If person marries in the state of sin, he or she should probably confess disrespect for the sacrament received, improperly approaching such an important moment which God offers to help the person to salvation.  If the person married in the state of sin received Communion during the Nuptial Mass, he or she must confess that sacrilege as well. 

That said, God is rich in mercy and love.  His forgiveness is ours for the sincere asking.

About Fr. John Zuhlsdorf

Fr. Z is the guy who runs this blog. o{]:¬)
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  1. Oneros says:

    “Sacramental graces are actual graces. We receive them when we are in the state of grace. God in love and mercy gives another kind of actual grace which urges the sinner to repentance.”

    It should also probably mentioned that Sacraments properly so called don’t just give actual graces, but also an increase in Sanctifying Grace itself.

    “Baptism and Confession and Anointing all can forgive the mortal sins of the one who receives them.”

    Though I think Anointing requires confession first unless the person is unconscious or otherwise unable to speak (the situation it’s sin-forgiving powers seem designed for). [Thus the “can”.]

  2. doanli says:

    Thank you for answering this, Father.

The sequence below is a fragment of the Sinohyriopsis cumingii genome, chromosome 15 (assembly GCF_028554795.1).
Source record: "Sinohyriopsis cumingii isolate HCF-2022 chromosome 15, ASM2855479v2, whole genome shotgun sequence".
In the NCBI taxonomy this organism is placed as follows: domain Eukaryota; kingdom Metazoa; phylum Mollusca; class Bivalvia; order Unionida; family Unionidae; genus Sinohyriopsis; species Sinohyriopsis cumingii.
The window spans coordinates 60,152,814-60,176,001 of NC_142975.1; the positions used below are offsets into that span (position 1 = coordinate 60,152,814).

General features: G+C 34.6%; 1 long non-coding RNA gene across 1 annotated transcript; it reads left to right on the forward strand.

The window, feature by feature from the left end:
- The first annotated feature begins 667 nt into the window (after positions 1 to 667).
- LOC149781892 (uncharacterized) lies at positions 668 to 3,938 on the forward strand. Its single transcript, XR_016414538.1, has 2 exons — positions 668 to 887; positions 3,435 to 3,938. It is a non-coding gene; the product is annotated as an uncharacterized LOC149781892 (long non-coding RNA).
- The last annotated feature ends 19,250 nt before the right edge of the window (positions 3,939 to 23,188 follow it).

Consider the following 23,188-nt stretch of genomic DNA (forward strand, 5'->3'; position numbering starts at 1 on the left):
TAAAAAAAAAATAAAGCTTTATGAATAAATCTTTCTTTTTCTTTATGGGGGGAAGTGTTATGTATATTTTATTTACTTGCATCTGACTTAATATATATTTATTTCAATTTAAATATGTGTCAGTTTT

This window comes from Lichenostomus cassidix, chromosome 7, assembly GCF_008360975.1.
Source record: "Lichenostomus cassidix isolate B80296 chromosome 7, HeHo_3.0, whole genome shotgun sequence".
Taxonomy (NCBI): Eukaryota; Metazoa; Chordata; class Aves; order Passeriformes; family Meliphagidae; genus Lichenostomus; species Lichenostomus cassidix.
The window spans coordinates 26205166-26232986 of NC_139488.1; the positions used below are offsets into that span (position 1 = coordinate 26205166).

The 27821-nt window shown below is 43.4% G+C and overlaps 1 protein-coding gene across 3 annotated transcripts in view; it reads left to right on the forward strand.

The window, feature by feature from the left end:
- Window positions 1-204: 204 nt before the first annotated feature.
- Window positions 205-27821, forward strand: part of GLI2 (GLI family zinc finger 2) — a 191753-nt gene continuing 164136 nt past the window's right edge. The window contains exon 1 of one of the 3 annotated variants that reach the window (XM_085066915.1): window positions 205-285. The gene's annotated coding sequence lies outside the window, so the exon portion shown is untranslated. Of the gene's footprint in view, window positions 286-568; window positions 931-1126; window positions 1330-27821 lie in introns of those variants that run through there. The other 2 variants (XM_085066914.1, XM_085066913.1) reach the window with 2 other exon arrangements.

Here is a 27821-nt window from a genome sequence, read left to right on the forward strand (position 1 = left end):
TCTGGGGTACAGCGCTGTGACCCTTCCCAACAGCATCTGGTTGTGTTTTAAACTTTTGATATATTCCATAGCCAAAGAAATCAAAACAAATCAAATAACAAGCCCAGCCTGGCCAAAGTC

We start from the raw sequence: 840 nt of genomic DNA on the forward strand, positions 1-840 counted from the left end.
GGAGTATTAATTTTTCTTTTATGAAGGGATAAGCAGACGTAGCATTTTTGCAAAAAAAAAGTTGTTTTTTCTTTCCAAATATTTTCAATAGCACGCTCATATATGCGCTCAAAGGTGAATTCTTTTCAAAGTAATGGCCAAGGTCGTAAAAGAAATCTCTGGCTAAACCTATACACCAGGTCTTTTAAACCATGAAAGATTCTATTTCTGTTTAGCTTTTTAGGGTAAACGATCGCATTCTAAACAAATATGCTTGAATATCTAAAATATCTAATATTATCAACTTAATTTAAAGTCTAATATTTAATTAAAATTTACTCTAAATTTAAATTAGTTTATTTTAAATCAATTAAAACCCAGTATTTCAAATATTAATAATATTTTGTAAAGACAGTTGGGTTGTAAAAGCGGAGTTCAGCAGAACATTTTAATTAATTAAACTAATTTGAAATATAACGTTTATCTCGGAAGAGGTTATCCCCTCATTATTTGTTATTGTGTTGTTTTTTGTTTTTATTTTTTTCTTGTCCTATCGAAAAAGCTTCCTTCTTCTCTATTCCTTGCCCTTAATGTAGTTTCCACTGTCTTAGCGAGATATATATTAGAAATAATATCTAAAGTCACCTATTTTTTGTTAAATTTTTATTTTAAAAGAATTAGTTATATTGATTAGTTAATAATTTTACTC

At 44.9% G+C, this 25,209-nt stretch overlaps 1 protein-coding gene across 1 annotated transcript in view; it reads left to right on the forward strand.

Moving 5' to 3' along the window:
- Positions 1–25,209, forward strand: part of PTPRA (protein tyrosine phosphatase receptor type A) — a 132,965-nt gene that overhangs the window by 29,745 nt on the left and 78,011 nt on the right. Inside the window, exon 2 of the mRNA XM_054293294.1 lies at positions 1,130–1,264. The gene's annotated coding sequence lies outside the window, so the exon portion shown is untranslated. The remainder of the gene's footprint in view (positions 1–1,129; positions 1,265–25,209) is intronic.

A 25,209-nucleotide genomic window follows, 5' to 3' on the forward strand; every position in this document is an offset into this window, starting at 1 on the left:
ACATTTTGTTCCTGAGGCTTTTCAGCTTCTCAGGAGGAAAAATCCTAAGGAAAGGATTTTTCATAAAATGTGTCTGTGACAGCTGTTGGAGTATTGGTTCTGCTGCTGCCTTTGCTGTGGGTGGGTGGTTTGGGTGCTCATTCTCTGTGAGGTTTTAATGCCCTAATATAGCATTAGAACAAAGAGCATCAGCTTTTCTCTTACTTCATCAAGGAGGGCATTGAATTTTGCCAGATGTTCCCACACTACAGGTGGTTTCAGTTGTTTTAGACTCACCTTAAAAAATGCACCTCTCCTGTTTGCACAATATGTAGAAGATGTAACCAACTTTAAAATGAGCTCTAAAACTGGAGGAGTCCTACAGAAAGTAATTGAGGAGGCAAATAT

3. Fr Z, Tanqueray himself could not have explained it better. While the theological concepts of EX OPERE OPERANTIS and EX OPERE OPERATO explain why sacraments are valid even if received while under the yoke of mortal sin, many Catholics confuse the two and some erroneously think Marriage and Holy Orders work like sacramentals. I fear a form of neo-Lutheranism has filtered its way into some Catholic minds where the human act of faith becomes the center of activity rather than the act of grace given by God. People claim to have ‘lost faith’ in their spouse, and feel it is OK to divorce and remarry. Catholic doctrine teaches that a valid marriage ends only in death. Validity does require at the moment of consent (wedding) that BOTH bride and groom INTEND to enter a FAITHFUL, PERMANENT and God-Willing FRUITFUL union. Infidelity at the very beginning would invalidate the sacrament but not subsequent infidelity. Likewise, the Real Presence is still operative whether the congregation or God-forbid the priest believes otherwise. Once validly confected, the Sacrament remains until its accidents are changed (decay or decomposition). Even a few priests have contended that they ‘lost faith’ and therefore leave the active ministry. They cannot leave the priesthood, however, since the ontological change (like the one which took place at baptism) is never undone or erased. Trent clearly taught that the minister of the sacrament only needs to INTEND to DO what the Church DOES. It is not necessary that the minister INTEND what the Church INTENDS, however. That would be better and preferred, of course, but some of our ordained brethren were taught poorly, learned heterodoxy or have embraced dissident theology. Deo gratias, they are still able to validly confect the sacraments as long as they still employ valid matter, form and intention. But going back to the idea that many Catholics have been tainted by a neo-Lutheranism, ask any parish priest and he’ll tell you likewise. Some of his people believe in the sacraments and others simply use them; some believe in the necessity of the Church and her sacraments, and others see them as merely convenient or helpful.